Profit fragmentation and permanent establishments
Changes to the definition of when an overseas company creates a taxable presence in the UK, through a ‘permanent establishment’, are being introduced to combat circumstances where business activities are artificially fragmented. These changes mirror amendments to the UK’s double tax treaties which are already due to take effect in 2019.

Matters previously announced

Intangibles: new relief and new income tax charge
Intangibles featured in the Budget in a number of ways.

Intangible fixed assets regime
Following amendments to the tax treatment of goodwill over a number of years, a further change is now on the horizon. Targeted relief for the cost of goodwill will be introduced from April 2019. It is uncertain whether pre-2002 goodwill will be included or not.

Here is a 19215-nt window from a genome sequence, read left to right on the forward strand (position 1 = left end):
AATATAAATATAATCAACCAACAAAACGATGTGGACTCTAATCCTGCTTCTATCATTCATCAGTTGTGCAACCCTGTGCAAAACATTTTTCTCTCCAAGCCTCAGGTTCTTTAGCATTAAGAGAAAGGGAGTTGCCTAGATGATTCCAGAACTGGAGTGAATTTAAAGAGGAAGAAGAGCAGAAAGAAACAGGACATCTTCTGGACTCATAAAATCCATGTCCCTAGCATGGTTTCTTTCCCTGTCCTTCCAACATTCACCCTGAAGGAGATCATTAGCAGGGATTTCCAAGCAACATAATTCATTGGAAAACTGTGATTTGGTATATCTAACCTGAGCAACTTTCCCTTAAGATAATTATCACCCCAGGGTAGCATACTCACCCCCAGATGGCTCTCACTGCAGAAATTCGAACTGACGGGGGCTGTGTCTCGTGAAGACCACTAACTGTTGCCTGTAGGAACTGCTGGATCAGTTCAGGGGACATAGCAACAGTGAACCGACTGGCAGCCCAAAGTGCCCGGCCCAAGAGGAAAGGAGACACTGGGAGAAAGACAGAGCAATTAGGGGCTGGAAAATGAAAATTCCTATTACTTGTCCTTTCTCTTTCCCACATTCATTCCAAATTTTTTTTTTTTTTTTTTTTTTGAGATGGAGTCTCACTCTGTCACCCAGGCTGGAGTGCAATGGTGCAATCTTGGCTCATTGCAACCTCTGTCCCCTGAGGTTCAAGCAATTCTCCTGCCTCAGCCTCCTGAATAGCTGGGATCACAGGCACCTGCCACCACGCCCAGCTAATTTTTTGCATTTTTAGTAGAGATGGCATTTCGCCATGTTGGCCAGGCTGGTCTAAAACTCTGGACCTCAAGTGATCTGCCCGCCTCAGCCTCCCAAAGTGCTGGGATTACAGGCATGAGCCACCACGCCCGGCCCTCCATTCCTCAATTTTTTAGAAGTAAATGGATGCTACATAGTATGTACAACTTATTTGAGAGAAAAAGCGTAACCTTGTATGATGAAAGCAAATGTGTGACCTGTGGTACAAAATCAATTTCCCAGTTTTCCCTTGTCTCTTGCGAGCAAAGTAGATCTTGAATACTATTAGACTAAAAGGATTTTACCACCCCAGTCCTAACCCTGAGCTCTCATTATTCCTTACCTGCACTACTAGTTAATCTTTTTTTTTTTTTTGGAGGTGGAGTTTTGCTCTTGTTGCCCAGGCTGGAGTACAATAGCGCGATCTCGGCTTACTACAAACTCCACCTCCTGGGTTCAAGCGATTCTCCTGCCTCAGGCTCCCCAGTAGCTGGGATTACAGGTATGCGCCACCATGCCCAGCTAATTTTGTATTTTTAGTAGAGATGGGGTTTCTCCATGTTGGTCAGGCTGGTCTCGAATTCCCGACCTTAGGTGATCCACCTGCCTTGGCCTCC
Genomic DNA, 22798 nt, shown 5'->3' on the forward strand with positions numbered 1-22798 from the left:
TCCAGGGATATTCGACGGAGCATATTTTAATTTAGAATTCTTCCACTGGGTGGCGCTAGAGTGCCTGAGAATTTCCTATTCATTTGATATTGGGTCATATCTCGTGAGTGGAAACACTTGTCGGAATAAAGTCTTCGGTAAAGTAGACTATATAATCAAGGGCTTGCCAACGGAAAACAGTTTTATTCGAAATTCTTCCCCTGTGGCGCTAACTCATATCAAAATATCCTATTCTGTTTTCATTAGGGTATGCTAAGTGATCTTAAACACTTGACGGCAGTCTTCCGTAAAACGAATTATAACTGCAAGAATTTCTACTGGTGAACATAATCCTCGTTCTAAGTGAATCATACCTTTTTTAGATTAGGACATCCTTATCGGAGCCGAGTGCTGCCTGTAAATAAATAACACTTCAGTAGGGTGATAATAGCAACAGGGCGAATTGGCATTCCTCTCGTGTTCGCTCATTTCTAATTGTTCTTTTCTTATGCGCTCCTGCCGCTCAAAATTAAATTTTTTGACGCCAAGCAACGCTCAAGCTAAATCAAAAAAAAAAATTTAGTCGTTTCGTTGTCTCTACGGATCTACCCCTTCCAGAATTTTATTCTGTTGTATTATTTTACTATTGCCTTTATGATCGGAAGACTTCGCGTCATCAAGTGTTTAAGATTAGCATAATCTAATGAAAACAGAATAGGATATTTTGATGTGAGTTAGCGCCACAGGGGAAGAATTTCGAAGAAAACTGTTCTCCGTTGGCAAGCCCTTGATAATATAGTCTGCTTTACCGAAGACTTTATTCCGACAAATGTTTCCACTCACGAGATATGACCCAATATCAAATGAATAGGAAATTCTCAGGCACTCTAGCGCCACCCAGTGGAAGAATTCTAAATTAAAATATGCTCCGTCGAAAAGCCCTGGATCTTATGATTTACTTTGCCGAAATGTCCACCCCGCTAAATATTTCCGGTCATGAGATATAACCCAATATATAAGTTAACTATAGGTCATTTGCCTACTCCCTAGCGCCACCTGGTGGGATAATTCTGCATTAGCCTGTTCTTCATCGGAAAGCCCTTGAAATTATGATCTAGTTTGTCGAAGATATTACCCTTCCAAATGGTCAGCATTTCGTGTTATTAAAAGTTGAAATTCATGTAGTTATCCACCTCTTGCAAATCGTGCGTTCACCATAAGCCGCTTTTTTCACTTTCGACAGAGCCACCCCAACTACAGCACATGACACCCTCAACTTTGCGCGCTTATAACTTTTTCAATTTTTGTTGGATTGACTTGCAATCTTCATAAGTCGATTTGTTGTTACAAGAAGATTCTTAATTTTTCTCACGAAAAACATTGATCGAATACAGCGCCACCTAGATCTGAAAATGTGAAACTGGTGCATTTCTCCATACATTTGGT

Concerns over the lack of relief  for pre-2002 goodwill were raised  during preceding consultation.    

Currently, intangible fixed assets do not get relief when a de-grouping charge arises on the sale of a group entity. Relief is, however, given for tangible assets under the Substantial Shareholding Exemption rules. The Government is aiming to bring the intangible regime in to line with these rules and a response to the consultation process is expected to be published on 7 November 2018.

Income from intangible property
The Chancellor announced that UK income tax will be levied on amounts received in a low tax jurisdiction in respect of intangible property, to the extent that those amounts refer to the sale of goods or services in the UK.
The measure will apply equally to income receivable from connected or unconnected parties and will be effective from 6 April 2019.

The measure was originally announced in the Autumn 2017 Budget and consulted upon. Since then the income in scope has broadened. Legislation will be introduced in Finance Bill 2018 and a consultation response document issued.

Anti-avoidance provisions will apply from 29 October 2018 to counteract arrangements entered into with a main purpose of avoiding a charge under this measure.


Corporate interest restriction: amendments